Chris Kubosch

Beating the Odds: Our Week at IBM Think

3. April 2018 / Chris Kubosch / eCommerce

For CoreMedia, March means Vegas. Specifically the two major trade shows that take place there: Shoptalk and IBM Think. For our impressions of Shoptalk, see the post here. For impressions of IBM Think, read on!

IBM Think, which took place March 19-22 in the Mandalay Bay Convention Center and MGM Grand Hotel in Las Vegas, is a newly named show that combines a number of IBM’s previous events into one gigantic gathering. And I do mean big.

Check out the numbers:

  • 40,000+ attendees from all over the world
  • More than 325 exhibitors showcasing products and services, ranging from mainframe hardware to A.I.-powered marketing suites
  • Over 2,700 sessions, from small hands-on workshops to the chairman’s address with thousands of attendees. And not just in person but also via numerous satellite viewing venues and a live online video stream.

And, indeed, it felt crowded. Lots of chatter in the hallways about the gridlock getting to and from sessions. IBM may need to pick a bigger venue next year.

What Did We Learn?

IBM Think covered a lot of ground, but there were a few clear themes that dominated.

A.I. and smart assistants were absolutely everywhere. The dancing robot (in the video above and photo below) was trying to attract attention to an A.I.-assisted mainframe monitoring solution. We also learned about A.I.-assisted supply chain management, chatbot-based experience management, and much more. Smart assistants are already playing a major role in day-to-day business, and their importance will only increase in the next few years. Referring to IBM’s own A.I. project, Watson, CEO Ginny Rometty predicted that “Watson’s Law” will replace “Moore’s Law” as the key metric of performance growth in the computing industry. The implication is that every industry has the potential to be transformed by A.I.

Please activate JavaScript to view this video.
Video-Link: https://youtube.com/watch?v=bz-xdzYVA28

The same applies to cloud computing. This topic certainly isn’t new, but plenty of vendors at IBM Think were out to prove that it’s evolved from a cutting-edge trend to a booming commodity. One of the show’s biggest cloud announcements (which was also a major “big data” announcement) was the introduction of IBM’s Private Cloud for Data, an online platform for building enterprise apps and unlocking deep insights from mountains of data.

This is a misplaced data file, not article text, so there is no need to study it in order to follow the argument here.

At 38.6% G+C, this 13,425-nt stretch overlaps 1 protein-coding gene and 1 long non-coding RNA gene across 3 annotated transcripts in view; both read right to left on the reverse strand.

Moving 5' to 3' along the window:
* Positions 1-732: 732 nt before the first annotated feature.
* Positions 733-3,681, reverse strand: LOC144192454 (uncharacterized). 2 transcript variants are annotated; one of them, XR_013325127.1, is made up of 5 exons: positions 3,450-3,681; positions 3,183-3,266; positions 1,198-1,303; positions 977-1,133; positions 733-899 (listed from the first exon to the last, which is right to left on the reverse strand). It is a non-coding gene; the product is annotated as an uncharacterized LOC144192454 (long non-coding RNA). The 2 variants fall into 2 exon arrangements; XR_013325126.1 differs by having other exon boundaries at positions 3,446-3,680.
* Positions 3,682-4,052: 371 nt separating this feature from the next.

Blockchain, cryptocurrency, and quantum computing were the additional themes of the show. If you’re not familiar with blockchain, it’s an ingenious system for the storage and secure distribution of global transactional data. It was originally developed for digital currencies like Bitcoin but now promises to drive innovation across a huge range of industries. The idea is that blockchain will be seamlessly embedded into everything we do online: securely tracking purchases, monitoring the flow of goods, distributing private documents, and generally streamlining global business transactions. And to show how compact this technology can be, IBM unveiled the world’s smallest computer: as powerful as one of its chips from the ’90s and literally smaller than a grain of sand.

IBM has been talking about quantum computing for a while but this year looked like a big leap forward. IBM announced an upgrade to its quantum computing “Q platform” from 5 qubits to a 50. A qubit is a “quantum bit”: a unit of information that can exist in two separate states simultaneously (e.g. on or off). It can only maintain that state for about 90 milliseconds but apparently that’s all you need – 50 qubits can represent over 50 quadrillion numbers and can outperform even the most advanced supercomputer.

No surprise that Forbes recently reported that IBM is betting its future on this risky but crucial technology.

How We Played Our Hand

(It’s Vegas, so excuse the gambling metaphors.) Standing out at a gargantuan show like IBM Think is not easy. So we made some calculated bets on the best way to differentiate ourselves from our competitors.

Rather than sinking money into a giant booth, hoping for foot traffic, we took a targeted approach. We went with a smaller booth and sent focused email and social campaigns to our target audience. We also honed the message to highlight our new integration with IBM WebSphere Commerce V9, conducting a joint webinar with partners shortly before the show.

We wanted to drive the point home that CoreMedia helps IBM customers make the most seamless transition to the new platform. And we also wanted to back up our claim that CoreMedia is the best CMS for eCommerce. Our deep integration with IBM’s Watson Content Hub is the proof.

At the show itself, we stayed away from the main exhibit hall and instead networked with prospects at events and sessions. We shook hands, distributed flyers, and kept our team of solutions architects busy – giving demos, showing product enhancements, and explaining how CoreMedia can help brands build iconic online flagship store.

The result? Jackpot! 😉

See You Next Year in San Francisco

IBM Think 2018 was a big success for CoreMedia and we’re already looking forward to next year’s show in San Francisco. Since our West Coast office is based there, this will be a  “home game” for us. (But we’ll save future sports metaphors for next year.) Let us know if you’re planning and we’ll share some insider tips on the best places to go in San Francisco. See you there!


Product Marketing Manager Global at CoreMedia.

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